The receiving system will have a bandwidth adapted to the frequencies reflected by the structure, these frequencies being lower than the transmitted frequencies because of the attenuation by the medium which is crossed.

In order to investigate the anterior segment (cf. FIG. 3), this same probe 1 is used under the same control conditions as previously, in a position offset on the vertical axis (Z axis) at a distance corresponding in fact to the previous focal length.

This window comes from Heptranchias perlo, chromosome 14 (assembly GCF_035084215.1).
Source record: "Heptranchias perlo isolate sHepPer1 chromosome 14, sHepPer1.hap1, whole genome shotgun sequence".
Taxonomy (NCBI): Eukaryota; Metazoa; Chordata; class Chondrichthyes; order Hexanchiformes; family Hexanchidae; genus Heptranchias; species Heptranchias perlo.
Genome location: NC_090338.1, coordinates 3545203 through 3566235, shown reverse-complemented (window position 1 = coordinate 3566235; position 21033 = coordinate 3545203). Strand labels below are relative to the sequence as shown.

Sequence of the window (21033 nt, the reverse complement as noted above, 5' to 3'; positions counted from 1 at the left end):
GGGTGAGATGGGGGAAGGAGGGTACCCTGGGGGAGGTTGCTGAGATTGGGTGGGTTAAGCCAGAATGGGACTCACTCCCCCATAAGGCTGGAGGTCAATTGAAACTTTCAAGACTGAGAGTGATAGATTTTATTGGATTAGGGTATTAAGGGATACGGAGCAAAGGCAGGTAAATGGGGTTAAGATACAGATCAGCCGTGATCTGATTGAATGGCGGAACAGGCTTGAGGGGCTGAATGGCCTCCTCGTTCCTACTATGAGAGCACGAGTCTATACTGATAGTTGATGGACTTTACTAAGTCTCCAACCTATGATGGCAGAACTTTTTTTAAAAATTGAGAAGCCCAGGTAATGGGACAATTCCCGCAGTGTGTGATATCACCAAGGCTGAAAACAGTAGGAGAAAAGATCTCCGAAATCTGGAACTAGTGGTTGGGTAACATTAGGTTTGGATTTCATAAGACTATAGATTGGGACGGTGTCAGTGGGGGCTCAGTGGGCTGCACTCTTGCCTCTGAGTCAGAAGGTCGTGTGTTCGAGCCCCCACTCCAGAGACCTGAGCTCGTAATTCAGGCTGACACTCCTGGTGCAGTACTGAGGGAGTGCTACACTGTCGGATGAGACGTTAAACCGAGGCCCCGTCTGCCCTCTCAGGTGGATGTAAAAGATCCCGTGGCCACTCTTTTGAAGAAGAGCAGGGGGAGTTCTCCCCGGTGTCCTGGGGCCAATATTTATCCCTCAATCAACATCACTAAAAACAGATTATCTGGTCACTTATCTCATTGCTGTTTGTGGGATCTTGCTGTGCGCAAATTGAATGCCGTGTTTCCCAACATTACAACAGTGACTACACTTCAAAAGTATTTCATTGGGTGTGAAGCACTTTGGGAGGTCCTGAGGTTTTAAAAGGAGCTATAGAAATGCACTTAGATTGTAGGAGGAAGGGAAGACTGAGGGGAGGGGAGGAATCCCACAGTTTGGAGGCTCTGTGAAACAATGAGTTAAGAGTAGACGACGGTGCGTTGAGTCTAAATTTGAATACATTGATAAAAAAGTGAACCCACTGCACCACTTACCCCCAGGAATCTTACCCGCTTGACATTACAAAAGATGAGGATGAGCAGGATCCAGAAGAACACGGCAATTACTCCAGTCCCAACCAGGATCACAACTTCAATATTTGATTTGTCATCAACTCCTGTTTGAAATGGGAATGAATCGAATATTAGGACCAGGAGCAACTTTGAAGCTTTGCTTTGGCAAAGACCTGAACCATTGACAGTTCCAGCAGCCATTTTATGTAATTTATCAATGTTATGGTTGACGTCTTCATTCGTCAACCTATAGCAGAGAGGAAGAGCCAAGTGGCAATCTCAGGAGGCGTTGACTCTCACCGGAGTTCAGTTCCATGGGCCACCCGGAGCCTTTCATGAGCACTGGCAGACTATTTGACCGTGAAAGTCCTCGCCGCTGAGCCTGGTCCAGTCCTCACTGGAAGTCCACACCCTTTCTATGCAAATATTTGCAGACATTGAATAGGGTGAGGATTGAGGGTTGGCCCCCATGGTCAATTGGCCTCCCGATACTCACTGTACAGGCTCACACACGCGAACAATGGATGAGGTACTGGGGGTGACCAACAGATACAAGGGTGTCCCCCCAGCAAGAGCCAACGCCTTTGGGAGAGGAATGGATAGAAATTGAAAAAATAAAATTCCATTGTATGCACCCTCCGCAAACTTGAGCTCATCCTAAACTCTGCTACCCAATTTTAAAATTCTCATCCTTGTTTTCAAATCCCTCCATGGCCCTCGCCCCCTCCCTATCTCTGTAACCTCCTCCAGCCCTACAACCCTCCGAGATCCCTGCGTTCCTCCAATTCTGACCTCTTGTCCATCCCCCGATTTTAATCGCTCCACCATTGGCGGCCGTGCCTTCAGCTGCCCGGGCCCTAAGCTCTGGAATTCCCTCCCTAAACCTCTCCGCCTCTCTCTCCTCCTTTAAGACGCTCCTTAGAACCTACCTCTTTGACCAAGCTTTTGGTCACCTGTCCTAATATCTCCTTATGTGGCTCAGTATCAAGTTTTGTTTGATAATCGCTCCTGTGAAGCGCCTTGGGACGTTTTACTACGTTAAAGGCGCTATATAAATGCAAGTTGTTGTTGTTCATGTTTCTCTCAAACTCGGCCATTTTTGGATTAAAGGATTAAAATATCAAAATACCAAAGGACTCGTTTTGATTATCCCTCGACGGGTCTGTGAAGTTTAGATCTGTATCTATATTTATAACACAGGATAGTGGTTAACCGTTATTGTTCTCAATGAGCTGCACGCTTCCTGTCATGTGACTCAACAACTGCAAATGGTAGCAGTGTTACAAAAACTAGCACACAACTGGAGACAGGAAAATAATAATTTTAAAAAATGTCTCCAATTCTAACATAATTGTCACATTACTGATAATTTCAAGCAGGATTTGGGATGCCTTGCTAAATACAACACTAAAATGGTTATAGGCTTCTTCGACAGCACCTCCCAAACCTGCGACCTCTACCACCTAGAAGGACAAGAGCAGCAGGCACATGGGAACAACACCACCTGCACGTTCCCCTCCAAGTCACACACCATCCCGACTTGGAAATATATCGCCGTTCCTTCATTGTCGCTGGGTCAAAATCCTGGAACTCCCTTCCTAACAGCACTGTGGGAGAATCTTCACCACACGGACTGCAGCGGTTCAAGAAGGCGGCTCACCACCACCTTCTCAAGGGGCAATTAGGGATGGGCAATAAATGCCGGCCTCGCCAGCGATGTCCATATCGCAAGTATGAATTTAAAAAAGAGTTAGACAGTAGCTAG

According to another embodiment, the focal length, especially on the vertical penetration axis, is not modified by a mechanical servocontrol 2 in the position, but by an electronic or digital device steering the probe and able to modify, by careful command, the focusing area of the probe, in order thus to obtain simultaneously a high resolution image of the anterior segment and of the posterior segment of the eye. This probe, with dynamic focusing carried out by an electronic or digital control process, consists of a multi-element probe, with circular symmetry, made up of several concentric annular transducers evenly spaced over a plane surface or with spherical concavity (refer to FIG. 4 a). These transducers are independent of each other and are controlled individually in transmission and in reception by pulses which are offset in time (refer to FIG. 4 b which shows dynamic focusing obtained by introducing a phase difference—time delay—into the transmission between the various rings).